Why GM foods are not the solution to world hunger: superbugs and superweeds
I refer to the debate over the safety of genetically modified (GM) food.
Many are convinced that GM food can resolve the food security crisis and help end global huger. With the help of gene technology, GM food is capable of resisting specific types of diseases, pests and environmental conditions, and ensure desired qualities in looks and nutrients, thereby providing more quality food for the world’s population.
However, though GM crops can undoubtedly be healthier, the goal of resolving the food crisis is difficult to achieve, if not impossible. The reason is that the problem is not inadequate supply of food, but its uneven distribution.
According to the UN Food and Agriculture Organisation, the world is producing more than enough food, yet 815 million people went hungry in 2016, of whom 489 million lived in countries affected by conflict. So producing more GM food cannot really get to the root of the problem.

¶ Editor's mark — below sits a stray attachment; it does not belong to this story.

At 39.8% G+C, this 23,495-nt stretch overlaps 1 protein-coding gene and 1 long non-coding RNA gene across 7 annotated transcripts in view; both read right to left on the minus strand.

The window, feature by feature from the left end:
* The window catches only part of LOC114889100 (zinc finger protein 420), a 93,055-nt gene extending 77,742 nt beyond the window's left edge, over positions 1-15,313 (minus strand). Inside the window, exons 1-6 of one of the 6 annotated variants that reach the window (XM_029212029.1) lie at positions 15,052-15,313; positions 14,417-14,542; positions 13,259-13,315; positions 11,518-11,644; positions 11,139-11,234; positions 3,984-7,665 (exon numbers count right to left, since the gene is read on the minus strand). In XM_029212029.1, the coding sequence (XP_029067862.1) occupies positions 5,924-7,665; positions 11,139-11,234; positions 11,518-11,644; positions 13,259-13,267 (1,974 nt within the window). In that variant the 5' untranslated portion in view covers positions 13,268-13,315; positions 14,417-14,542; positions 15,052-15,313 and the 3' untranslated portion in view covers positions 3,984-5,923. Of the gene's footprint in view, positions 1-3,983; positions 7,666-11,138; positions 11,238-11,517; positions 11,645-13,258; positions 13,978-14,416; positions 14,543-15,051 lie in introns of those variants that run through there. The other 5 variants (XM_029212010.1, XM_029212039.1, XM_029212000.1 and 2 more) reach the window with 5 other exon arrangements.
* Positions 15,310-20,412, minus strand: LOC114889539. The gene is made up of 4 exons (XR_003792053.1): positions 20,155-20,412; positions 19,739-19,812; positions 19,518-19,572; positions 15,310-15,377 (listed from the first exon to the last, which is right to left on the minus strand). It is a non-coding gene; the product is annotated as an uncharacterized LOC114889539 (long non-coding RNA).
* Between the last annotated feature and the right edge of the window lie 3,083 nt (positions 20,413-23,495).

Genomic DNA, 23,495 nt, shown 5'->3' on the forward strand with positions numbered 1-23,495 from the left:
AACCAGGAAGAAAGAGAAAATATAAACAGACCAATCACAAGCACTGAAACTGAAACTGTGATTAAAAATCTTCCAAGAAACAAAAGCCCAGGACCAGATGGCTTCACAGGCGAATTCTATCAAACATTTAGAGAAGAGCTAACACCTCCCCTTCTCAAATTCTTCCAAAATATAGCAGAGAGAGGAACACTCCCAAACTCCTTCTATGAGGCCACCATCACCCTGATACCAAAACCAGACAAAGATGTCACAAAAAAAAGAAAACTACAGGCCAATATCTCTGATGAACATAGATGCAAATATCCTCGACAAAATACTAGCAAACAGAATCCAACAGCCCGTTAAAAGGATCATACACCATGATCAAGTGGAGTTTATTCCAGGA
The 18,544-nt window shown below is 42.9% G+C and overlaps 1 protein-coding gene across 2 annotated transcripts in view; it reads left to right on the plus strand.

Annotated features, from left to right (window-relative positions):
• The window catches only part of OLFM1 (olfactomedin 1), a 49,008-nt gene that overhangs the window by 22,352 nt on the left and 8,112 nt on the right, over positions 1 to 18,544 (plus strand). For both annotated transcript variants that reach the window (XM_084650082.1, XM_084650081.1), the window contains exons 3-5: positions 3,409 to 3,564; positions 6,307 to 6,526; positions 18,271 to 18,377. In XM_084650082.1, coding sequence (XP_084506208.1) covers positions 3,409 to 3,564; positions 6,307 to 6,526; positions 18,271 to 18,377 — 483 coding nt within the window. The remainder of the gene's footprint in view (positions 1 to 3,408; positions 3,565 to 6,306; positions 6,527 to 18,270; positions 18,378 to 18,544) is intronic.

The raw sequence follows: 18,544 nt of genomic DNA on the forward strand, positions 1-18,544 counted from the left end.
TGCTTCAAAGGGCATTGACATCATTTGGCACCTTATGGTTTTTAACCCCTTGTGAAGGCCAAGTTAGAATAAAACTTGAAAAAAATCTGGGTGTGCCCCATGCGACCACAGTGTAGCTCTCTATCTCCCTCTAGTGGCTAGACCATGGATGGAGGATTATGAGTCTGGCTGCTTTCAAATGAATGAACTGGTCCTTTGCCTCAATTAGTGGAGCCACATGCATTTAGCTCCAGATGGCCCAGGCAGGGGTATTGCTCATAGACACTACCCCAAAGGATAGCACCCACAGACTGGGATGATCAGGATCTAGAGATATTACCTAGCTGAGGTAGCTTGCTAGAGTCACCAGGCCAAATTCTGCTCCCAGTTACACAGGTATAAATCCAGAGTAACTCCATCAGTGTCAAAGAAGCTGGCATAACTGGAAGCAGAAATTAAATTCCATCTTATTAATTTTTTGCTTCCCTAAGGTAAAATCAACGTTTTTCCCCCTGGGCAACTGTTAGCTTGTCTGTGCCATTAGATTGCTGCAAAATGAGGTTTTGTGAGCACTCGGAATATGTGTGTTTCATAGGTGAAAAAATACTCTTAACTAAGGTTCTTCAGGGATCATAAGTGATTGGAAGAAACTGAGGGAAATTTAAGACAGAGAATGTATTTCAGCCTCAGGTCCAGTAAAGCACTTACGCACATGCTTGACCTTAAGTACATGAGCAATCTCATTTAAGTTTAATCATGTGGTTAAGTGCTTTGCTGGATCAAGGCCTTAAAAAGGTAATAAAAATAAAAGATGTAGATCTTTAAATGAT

Again, some studies suggest GM foods can have a detrimental effect on human health. It is feared that the presence of antibiotic resistance marker genes in such foods would diminish the efficacy of antibiotics in humans or animals. The presence of such genes in the environment and soil, and in the food we consume, could pass on the trait of antibiotic resistance rapidly and widely, rendering anti-bacterial medicines useless.
GM food can have an adverse impact on the environment as well. US studies have indicated that growing herbicide-resistant GM crops, like soy and corn, has actually led to an uptick in the use of powerful herbicides, as it has given rise to chemical resistant “superweeds”.
Also, farmers in Brazil reported higher use of pesticides, as their GM corn could no longer fight tropical bugs. These chemicals contaminate the environment through the air; they leach into the ground, and end up in freshwater sources, affecting aquatic life as well as land organisms.
Therefore, caution is warranted on promoting genetically modified food. As the WHO says: “It is not possible to make general statements on the safety of all GM foods.” What is of paramount importance is to be aware of the food crisis and not take food for granted.
Sara Wong, Tseung Kwan O